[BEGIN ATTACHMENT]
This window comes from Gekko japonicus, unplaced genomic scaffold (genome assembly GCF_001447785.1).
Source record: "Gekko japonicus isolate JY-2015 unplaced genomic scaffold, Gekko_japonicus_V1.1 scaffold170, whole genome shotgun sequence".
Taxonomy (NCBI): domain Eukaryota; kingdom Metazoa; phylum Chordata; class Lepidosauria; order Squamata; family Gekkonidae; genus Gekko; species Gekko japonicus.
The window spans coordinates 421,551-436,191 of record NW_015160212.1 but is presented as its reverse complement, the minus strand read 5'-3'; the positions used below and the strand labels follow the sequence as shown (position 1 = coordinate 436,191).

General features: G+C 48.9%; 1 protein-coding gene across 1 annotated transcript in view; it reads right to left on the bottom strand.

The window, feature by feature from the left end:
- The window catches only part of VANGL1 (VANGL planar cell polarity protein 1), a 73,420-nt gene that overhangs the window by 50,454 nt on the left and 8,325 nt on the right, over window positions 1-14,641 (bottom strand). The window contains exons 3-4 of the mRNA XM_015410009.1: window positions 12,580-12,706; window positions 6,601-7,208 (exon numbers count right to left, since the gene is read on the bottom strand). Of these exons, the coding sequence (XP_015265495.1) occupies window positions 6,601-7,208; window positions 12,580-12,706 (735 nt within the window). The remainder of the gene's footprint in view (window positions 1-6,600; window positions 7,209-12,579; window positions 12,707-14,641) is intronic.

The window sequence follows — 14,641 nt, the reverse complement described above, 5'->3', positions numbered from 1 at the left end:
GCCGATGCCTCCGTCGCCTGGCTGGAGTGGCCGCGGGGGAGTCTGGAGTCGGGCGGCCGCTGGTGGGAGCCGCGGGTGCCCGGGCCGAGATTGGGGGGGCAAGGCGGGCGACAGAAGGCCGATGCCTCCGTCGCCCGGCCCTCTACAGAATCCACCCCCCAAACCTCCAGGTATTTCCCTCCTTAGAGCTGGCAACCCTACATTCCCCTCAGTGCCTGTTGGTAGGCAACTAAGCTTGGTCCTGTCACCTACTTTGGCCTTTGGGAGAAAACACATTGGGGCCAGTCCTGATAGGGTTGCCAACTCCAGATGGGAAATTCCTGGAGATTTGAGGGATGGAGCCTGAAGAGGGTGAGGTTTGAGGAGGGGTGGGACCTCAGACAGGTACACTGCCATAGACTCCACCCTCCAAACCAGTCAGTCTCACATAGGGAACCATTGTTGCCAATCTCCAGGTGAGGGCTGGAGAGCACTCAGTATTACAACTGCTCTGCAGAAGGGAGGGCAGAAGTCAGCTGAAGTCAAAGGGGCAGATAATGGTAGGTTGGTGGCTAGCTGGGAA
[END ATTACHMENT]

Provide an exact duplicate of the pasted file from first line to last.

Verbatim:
This window comes from Gekko japonicus, unplaced genomic scaffold (genome assembly GCF_001447785.1).
Source record: "Gekko japonicus isolate JY-2015 unplaced genomic scaffold, Gekko_japonicus_V1.1 scaffold170, whole genome shotgun sequence".
Taxonomy (NCBI): domain Eukaryota; kingdom Metazoa; phylum Chordata; class Lepidosauria; order Squamata; family Gekkonidae; genus Gekko; species Gekko japonicus.
The window spans coordinates 421,551-436,191 of record NW_015160212.1 but is presented as its reverse complement, the minus strand read 5'-3'; the positions used below and the strand labels follow the sequence as shown (position 1 = coordinate 436,191).

General features: G+C 48.9%; 1 protein-coding gene across 1 annotated transcript in view; it reads right to left on the bottom strand.

The window, feature by feature from the left end:
- The window catches only part of VANGL1 (VANGL planar cell polarity protein 1), a 73,420-nt gene that overhangs the window by 50,454 nt on the left and 8,325 nt on the right, over window positions 1-14,641 (bottom strand). The window contains exons 3-4 of the mRNA XM_015410009.1: window positions 12,580-12,706; window positions 6,601-7,208 (exon numbers count right to left, since the gene is read on the bottom strand). Of these exons, the coding sequence (XP_015265495.1) occupies window positions 6,601-7,208; window positions 12,580-12,706 (735 nt within the window). The remainder of the gene's footprint in view (window positions 1-6,600; window positions 7,209-12,579; window positions 12,707-14,641) is intronic.

The window sequence follows — 14,641 nt, the reverse complement described above, 5'->3', positions numbered from 1 at the left end:
GCCGATGCCTCCGTCGCCTGGCTGGAGTGGCCGCGGGGGAGTCTGGAGTCGGGCGGCCGCTGGTGGGAGCCGCGGGTGCCCGGGCCGAGATTGGGGGGGCAAGGCGGGCGACAGAAGGCCGATGCCTCCGTCGCCCGGCCCTCTACAGAATCCACCCCCCAAACCTCCAGGTATTTCCCTCCTTAGAGCTGGCAACCCTACATTCCCCTCAGTGCCTGTTGGTAGGCAACTAAGCTTGGTCCTGTCACCTACTTTGGCCTTTGGGAGAAAACACATTGGGGCCAGTCCTGATAGGGTTGCCAACTCCAGATGGGAAATTCCTGGAGATTTGAGGGATGGAGCCTGAAGAGGGTGAGGTTTGAGGAGGGGTGGGACCTCAGACAGGTACACTGCCATAGACTCCACCCTCCAAACCAGTCAGTCTCACATAGGGAACCATTGTTGCCAATCTCCAGGTGAGGGCTGGAGAGCACTCAGTATTACAACTGCTCTGCAGAAGGGAGGGCAGAAGTCAGCTGAAGTCAAAGGGGCAGATAATGGTAGGTTGGTGGCTAGCTGGGAA